The crisis the ultimately made Adolf Hitler the absolute and unquestionable leader – the Führer – of NSDAP in June of 1921, began two months earlier – in April. It was prompted by what ostensibly was a merger offer from the leaders of German Socialist Party (DSP). In reality it was not a merger offer, but an attempt of a hostile takeover by DSP over the NSDAP. Hostile to Adolf Hitler that is.
DSP and DAP (subsequently NSDAP) were sister parties set up by a single parent – the Thule Society. To achieve its very ambitious political objectives, Thule obviously needed a political party.
As a precaution (that subsequently turned out to be a wise one), the society established not one, but two political parties – DAP and DSP (which consequently had little – if any – fundamental differences). By August 1920, NSDAP had Adolf Hitler (whom DSP once rejected), but DSP had a much wider infrastructure (branch network).
In addition to its Nuremberg headquarters (subsequently moved to Berlin), it had offices in Düsseldorf, Kiel, Frankfurt am Main, Dresden, and Munich. In other words, by that time it was already a national party while NSDAP was still very much a local outfit. And when a nationwide party merges with a local one, it is no merger – it is a takeover, plain and simple.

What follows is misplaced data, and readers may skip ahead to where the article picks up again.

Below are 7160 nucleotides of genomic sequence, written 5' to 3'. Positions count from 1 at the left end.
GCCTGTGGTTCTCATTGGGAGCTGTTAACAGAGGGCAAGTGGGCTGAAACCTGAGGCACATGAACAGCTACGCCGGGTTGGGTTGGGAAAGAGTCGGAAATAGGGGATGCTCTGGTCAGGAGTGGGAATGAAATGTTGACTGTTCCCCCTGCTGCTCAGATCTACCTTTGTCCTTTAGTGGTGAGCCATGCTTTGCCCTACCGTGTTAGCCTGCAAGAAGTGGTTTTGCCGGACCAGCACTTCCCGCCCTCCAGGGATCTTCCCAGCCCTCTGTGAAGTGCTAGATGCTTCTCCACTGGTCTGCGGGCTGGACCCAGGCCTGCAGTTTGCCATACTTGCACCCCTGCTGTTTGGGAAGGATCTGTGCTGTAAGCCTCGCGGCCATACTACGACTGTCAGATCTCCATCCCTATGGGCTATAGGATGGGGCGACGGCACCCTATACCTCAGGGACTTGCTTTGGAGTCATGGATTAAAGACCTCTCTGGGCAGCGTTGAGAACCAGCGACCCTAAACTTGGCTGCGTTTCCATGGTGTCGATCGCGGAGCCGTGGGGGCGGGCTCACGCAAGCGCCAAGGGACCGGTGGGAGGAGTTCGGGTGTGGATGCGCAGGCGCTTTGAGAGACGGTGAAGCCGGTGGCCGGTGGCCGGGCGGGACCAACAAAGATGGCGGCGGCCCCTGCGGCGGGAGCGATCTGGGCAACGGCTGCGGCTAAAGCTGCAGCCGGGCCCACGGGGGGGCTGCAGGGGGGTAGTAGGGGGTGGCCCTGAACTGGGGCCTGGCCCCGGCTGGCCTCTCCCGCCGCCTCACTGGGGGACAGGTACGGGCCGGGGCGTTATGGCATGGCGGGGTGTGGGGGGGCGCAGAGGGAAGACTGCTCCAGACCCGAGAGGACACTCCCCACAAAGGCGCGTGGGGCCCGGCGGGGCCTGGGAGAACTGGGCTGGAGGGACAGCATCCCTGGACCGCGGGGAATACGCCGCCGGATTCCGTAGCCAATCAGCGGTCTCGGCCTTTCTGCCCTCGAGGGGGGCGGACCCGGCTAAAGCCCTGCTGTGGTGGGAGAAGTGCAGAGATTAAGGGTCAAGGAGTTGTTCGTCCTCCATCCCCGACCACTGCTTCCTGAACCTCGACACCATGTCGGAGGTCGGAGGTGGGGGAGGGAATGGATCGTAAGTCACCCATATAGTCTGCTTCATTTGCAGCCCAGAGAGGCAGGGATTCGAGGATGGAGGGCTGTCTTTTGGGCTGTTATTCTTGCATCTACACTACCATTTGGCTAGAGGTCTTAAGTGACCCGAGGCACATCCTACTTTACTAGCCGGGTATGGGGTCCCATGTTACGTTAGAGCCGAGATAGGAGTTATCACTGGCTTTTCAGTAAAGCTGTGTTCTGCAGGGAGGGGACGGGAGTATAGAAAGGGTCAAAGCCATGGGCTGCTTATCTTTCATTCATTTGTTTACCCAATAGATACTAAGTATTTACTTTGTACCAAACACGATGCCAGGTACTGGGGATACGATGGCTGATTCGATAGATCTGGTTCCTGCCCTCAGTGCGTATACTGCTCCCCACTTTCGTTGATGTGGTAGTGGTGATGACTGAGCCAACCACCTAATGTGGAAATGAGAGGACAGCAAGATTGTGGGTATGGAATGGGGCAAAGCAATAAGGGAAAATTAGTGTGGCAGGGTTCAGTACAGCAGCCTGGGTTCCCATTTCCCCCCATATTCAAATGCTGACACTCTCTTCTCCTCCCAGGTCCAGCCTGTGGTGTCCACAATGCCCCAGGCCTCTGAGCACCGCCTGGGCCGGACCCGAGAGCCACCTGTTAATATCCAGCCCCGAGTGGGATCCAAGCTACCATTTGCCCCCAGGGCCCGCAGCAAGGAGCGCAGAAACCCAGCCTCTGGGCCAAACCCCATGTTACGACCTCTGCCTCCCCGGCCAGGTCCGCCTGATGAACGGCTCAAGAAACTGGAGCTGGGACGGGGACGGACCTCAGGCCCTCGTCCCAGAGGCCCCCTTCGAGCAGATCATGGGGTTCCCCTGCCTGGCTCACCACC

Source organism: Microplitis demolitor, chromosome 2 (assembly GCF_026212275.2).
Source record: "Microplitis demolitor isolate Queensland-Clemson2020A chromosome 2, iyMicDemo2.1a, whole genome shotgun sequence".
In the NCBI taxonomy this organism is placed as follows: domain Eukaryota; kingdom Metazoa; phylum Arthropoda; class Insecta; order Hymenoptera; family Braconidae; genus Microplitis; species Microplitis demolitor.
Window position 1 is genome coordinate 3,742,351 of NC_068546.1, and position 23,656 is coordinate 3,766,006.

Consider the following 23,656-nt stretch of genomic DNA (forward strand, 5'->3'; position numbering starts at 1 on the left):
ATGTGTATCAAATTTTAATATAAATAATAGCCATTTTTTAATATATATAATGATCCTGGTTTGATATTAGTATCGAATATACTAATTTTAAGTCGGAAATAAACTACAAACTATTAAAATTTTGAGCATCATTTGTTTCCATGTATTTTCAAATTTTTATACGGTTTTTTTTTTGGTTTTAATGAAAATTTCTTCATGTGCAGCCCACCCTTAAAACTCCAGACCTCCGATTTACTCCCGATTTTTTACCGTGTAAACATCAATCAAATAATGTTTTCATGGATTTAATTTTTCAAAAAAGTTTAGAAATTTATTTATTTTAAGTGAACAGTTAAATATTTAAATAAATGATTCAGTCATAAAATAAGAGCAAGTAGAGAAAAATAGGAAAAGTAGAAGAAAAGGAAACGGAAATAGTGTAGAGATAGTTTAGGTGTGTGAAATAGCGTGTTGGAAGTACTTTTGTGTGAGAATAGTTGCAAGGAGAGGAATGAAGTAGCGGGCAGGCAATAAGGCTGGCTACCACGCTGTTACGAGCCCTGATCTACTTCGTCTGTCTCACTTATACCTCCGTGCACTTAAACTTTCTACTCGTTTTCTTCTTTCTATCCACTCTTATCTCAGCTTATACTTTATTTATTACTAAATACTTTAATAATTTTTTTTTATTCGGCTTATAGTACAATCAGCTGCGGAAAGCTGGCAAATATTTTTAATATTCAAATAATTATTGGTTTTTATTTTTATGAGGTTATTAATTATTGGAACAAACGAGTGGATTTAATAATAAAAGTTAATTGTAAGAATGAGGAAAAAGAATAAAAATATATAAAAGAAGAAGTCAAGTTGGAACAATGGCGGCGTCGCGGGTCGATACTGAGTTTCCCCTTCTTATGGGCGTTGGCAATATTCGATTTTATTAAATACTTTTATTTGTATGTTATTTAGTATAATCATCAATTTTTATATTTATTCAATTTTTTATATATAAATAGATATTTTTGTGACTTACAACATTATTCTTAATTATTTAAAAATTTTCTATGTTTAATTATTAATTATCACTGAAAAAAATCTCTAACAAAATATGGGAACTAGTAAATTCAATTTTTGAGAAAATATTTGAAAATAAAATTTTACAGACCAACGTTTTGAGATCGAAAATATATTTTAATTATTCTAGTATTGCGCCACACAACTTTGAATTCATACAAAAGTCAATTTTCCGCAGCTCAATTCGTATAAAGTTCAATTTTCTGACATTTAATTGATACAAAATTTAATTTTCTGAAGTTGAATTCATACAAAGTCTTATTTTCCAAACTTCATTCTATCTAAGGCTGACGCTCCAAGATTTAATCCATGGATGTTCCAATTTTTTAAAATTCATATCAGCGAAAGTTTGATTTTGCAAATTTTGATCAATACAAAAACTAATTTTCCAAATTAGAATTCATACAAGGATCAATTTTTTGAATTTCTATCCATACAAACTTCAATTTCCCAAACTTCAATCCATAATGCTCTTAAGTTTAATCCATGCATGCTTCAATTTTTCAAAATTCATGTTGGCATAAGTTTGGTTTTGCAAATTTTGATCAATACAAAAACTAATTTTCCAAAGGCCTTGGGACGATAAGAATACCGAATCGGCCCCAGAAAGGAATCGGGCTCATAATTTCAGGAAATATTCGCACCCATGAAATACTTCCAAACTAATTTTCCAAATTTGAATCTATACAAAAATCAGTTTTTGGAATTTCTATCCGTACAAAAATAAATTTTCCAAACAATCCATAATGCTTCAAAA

There was another serious reason for this takeover attempt. Adolf Hitler – a de-facto leader of NSDAP – severed all ties with Thule society which consequently lost all control over its “baby”. And while it still had a significant control over DSP, the latter had nowhere near the political potential of NSDAP.
Thule wanted both potential and control so the takeover attempt made perfect sense – it will acquire Adolf Hitler and use the extensive DSP infrastructure to control him. It was another attempt to control Hitler that failed miserably – and quickly.
Although in March of 1920 DSP leaders managed to convince Anton Drexler (then Chairman of NSDAP who had his own reasons for establishing control over Hitler) to agree to their merger (i.e. takeover) terms – including the transfer of NSDAP headquarters to Berlin.
When Hitler learned about the agreement (which for him was tantamount to a betrayal), he exploded with fury and threatened to resign from the party – something that would have been fatal to NSDAP. So Drexler had no other choice but to cancel the agreement with DSP and any further negotiations with this party. The Thule-engineered takeover attempt failed.
Which did not make some other NSDAP leaders happy (to put it mildly) as they believed that DSP offer to expand NSDAP outreach via its branches and put Adolf Hitler under control made perfect sense.